The significance of AMACR positivity has been emphasized in high-grade tumors in terms of tumor progression and recurrence. As reported in a study by Aron et al., AMACR expression is very useful in CIS variants with concentric normal/reactive urothelium, although it does not appear to affect immunohistochemical results in CIS. It was found that AMACR immunoexpression is positive in neoplastic cells and negative in normal cells.[25]

AMACR is considered a therapeutic target in the treatment of cancer. AMACR overexpression is most commonly observed in prostate and colorectal carcinomas with positive staining of 92% and 83%, respectively. AMACR expression was observed in 44% of breast cancer cases and was found to be negative in peripheral normal tissues. Thus, AMACR may be a potentially significant tumor marker for many cancers and precursor lesions, particularly in patients fed with high-fat diets, and AMACR antibody or enzyme inhibitors may be used in cancer treatment.[6]

Gunia et al. found a significant positive correlation between AMACR expression and higher tumor grade. These new findings include high-grade noninvasive bladder carcinomas in the

AMACR-positive neoplasm group and may shed light on the unknown role of AMACR in the pathobiology of tumor presence and tumor cell energy metabolism.[26]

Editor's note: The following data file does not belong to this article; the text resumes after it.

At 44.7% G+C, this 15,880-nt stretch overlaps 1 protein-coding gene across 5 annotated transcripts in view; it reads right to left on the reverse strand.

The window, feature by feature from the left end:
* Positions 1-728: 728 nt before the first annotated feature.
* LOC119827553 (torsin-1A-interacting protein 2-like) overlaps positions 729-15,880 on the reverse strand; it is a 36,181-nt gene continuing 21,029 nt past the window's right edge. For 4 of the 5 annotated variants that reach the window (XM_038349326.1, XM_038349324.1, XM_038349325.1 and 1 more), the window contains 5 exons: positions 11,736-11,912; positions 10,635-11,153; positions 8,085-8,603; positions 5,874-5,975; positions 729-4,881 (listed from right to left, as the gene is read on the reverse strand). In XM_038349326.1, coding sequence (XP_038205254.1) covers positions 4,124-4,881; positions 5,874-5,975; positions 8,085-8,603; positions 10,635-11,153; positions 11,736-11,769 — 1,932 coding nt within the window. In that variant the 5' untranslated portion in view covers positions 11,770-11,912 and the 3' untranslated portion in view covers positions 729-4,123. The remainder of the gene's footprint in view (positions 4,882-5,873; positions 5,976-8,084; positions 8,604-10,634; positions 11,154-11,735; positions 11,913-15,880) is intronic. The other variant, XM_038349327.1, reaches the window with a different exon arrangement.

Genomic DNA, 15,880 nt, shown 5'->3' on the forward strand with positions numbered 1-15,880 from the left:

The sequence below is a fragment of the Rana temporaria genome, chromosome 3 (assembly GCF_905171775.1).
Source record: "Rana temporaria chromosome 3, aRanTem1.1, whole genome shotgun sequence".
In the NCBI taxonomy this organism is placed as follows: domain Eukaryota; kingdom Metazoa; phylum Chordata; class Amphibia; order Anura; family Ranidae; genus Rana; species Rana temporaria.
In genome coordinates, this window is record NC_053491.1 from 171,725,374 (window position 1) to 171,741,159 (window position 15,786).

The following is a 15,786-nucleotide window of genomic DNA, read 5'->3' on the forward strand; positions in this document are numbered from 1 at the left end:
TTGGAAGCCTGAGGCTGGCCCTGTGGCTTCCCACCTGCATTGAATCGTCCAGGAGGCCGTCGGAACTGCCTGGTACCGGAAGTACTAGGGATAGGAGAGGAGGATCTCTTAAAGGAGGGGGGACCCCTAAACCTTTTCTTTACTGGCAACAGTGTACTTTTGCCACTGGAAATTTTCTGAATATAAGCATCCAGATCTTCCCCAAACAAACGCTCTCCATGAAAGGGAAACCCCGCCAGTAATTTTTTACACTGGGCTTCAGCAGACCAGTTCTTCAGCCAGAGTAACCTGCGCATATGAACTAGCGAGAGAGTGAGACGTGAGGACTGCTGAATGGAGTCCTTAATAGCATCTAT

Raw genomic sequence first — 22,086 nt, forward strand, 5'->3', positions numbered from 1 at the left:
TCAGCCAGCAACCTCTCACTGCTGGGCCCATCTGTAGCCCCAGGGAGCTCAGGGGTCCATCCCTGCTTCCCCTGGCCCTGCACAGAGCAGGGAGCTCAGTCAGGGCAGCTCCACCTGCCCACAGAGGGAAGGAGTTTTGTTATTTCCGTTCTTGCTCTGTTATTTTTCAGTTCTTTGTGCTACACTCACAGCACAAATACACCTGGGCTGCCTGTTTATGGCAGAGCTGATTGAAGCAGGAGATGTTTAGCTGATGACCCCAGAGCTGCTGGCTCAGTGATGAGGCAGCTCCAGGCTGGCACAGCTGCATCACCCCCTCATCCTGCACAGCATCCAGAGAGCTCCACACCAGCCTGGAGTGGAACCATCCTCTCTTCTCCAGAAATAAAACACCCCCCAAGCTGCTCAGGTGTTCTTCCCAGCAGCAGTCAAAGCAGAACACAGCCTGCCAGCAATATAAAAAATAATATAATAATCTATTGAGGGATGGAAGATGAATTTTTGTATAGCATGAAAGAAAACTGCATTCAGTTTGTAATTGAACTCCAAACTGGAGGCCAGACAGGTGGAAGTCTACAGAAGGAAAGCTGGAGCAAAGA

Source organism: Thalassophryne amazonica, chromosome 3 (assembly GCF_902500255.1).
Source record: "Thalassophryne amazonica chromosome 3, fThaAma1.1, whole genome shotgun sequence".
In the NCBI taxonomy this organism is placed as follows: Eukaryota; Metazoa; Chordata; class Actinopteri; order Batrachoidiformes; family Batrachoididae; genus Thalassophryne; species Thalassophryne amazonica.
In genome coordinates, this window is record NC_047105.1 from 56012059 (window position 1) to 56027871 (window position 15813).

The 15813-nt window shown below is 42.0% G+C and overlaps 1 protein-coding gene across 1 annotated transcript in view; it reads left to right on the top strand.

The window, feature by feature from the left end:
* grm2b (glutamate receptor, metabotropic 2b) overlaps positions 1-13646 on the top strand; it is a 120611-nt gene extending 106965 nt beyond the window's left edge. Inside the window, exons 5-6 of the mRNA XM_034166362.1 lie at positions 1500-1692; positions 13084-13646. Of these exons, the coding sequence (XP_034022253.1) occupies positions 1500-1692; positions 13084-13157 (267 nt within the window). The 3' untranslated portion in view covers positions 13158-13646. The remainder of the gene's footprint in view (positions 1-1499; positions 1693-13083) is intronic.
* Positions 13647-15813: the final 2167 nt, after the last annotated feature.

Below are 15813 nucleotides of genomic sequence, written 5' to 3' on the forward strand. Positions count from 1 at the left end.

They exemplfy a new trend of using a molecularly targeted approach in treating this heterogeneous disease, and a departure from a “one size fits all” approach that has been generally used in bladder cancer until the present time.[11]

The treatment results are inadequate in advanced bladder cancer patients receiving radiotherapy or chemotherapy. The lack of more effective treatments for bladder cancer necessitates the development of new therapies for specific molecular targets and molecular mechanisms underlying bladder tumorigenesis.[27]

   Conclusion Top

Cyclin D1 and AMACR expressions were found to be high in high-grade urothelial carcinomas, and Her-2 expression was found to be high in both high- and low-grade urothelial carcinomas. High Her-2 expression in patients with bladder carcinoma indicates that they are potential targets for treatment. In addition, the detection of AMACR and cyclin D1 may be useful in the diagnosis of bladder cancer and in the evaluation of the prognosis of patients. Tumorigenesis and progression mechanisms in bladder urothelial carcinomas involving AMACR and cyclin D1 should be investigated to reveal new targets for gene therapy. Further studies including detailed follow-up data for tumor progression and recurrence are needed to address prognosis in bladder cancer.

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Conflicts of interest

There are no conflicts of interest.

   References Top

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Correspondence Address:
Yeliz Arman Karakaya
Department of Pathology, Pamukkale University Medical School, Denizli
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Source of Support: None, Conflict of Interest: None

DOI: 10.4103/IJPM.IJPM_980_19

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  [Figure 1], [Figure 2], [Figure 3], [Figure 4], [Figure 5], [Figure 6]

  [Table 1], [Table 2]